What are Capital Controls?
Capital Controls can be defined as measures or the steps that are taken by the central bank, government, or any other relevant bodies which shall limit the inflow or the outflow from the domestic capital markets. These controls can be specific to an industry or sector or even economy-wide.
- The monetary policy of the government may enact the capital controls and this could include restriction of the ability of local citizens to own the foreign assets and that can be referred as capital outflow control, or the ability of foreigners’ to purchase the local assets, which can be called as the capital inflow control.
- Stringent controls can be mostly found in the economies that are in the developing stage where the reserves for the capital are lower and that are more prone and susceptible to volatilities.
- It’s important for any nation at an initial stage for the development of the economy to keep the rates of interest low, domestic capital in and foreign capital out, and these steps are generally taken by the developing countries and make effective use of capital.
Purpose of Capital Controls
The key purpose is the reduction of the volatilities of the currency rates in the nation and provides it with stability and support to it by protecting the currency rates from sharp movements and fluctuations. Major disturbances or say major concerns in the flow which occurs from the capital outflows, that will result in a quick depreciation of currency. This could ultimately lead to things getting costly and import becomes costlier.
Examples of Capital Controls
Below are some examples.
In 2013, the INR currency was weakening, the RBI that is the Reserve Bank of India had imposed restrictions on the outflow of the capital from the nation, and also a direct investment which was made in the foreign assets were reduced to 1/4th of the original. The bank also imposed a limit on remittances that were made overseas were reduced from $200 thousand to $75 thousand and if there were any exceptions to be made then special permission was required to be obtained from the Reserve bank of India. US dollar deposits were excluded from its reserve requirements, and as a result, this incentive gave the commercial banks a boost to raise more deposits. When the currency showed a sign of stability, all these measures were relaxed.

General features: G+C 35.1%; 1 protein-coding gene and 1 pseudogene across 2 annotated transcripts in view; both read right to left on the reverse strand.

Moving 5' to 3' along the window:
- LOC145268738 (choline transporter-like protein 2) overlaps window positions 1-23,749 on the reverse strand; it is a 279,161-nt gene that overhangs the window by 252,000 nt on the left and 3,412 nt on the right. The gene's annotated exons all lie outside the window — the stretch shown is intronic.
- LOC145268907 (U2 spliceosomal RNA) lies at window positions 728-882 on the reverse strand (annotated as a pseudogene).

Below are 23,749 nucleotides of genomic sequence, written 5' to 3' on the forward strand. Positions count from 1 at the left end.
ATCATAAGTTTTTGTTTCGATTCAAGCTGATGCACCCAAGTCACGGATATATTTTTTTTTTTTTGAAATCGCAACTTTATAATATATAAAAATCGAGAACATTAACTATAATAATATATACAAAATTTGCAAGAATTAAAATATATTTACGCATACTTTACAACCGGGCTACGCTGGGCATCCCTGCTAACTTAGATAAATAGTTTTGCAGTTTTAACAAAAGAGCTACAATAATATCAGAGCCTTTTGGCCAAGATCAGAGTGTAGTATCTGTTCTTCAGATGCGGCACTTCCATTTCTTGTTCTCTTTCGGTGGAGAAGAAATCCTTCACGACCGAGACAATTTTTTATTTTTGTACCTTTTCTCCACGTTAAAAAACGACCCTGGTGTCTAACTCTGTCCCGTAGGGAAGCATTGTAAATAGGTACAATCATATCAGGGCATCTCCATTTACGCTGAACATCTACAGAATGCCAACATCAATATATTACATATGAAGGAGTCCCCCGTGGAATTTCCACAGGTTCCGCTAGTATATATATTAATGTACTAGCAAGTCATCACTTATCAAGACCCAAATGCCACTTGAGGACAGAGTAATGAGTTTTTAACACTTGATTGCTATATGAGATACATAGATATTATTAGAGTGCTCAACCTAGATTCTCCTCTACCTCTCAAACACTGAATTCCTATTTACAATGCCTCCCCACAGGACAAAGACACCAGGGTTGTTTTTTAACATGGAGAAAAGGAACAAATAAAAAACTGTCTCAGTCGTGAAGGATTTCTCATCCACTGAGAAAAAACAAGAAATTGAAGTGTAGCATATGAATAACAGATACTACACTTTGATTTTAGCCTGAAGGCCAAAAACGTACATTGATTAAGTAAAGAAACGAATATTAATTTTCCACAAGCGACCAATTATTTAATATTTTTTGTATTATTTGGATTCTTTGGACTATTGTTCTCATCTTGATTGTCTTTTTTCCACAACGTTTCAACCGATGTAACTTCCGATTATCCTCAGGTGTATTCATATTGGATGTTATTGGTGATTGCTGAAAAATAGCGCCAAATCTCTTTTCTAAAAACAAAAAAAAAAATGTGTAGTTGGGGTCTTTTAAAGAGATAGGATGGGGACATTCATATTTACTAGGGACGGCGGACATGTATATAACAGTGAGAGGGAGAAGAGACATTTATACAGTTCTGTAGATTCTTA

In 2008, after the collapse of the banking system in Iceland, the government had to introduced capital controls so as to stabilize its economy. The 3 key banks namely Landsbanki, Kaupthing, and Glitnir – held assets that were 10 times more than the Gross Domestic Product of the economy of the nation. Investment in assets of the foreign nationals was abandoned and even the exchange of the currency for the purpose of tourism was monitored very strictly.
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Similar to the above example of INR a sharp fall in the currency value of the Russian ruble against the US dollar, the government of Russia had to introduced certain capital controls. State running exporting firms that were large in size they were asked to maintain their foreign exchange assets for a prescribed level and were required to send to the government the weekly reports. Further, the trading of Currency was monitored by the newly appointed authorities strictly.
Critics of Capital Controls
- If the capital is controlled that prohibits flowing capital in and out from an economy, then it would hamper the progress of the economy.
- If the economy is in need of funds, then it has to either print the money and depreciate its value of currency or default on the payment of the foreign debt.
- In the midst of 1998 when there were Asian crises, Malaysia the only country to imposed extensive capital controls did not benefit from those drastic measures.
Capital controls play a key role in the progress of a developing nation. The outflow and the inflow of the foreign capital from in and out of a nation is a bigger part of the globalization. And also, as a consequence, these outflows and the inflows will significantly affect the depreciation and appreciation of currency, as because of those flows, the reserves of the foreign exchange are impacted directly. Hence, it is very important for the management of such capital inflows and outflows as an essential policy measure for the central bank and the nation’s government.
- The exchange value of the local currency can be kept under control and will stabilize the same.
- The domestic companies will boost up and grow as they compete among themselves and the country’s economy will grow.
- The money will flow in the country which will increase the velocity of flowing of the same and will help in boosting the country’s GDP.
- At times of crisis, the sudden outflow of foreign capital from the economy impacts the economy badly and as a result, the stock market could crash, and hence if the flow is restricted then this can be avoided.
- Easily flow of capital internationally will make trade easier and if that is restricted then it becomes difficult for the country to negotiate had they imposed the capital controls.
- Funds cannot be raised easily in times of requirement which could hamper the growth of the economy.
Capital Controls are strict restrictions imposed on inflow and outflow of the foreign capital so as to save the economy’s currency value and make it stable and also help in preserving the foreign reserves.
This has been a guide to what is capital controls and its meaning. Here we discuss purpose, examples, critics, and importance of capital controls along with benefits and limitations. You may learn more about financing from the following articles –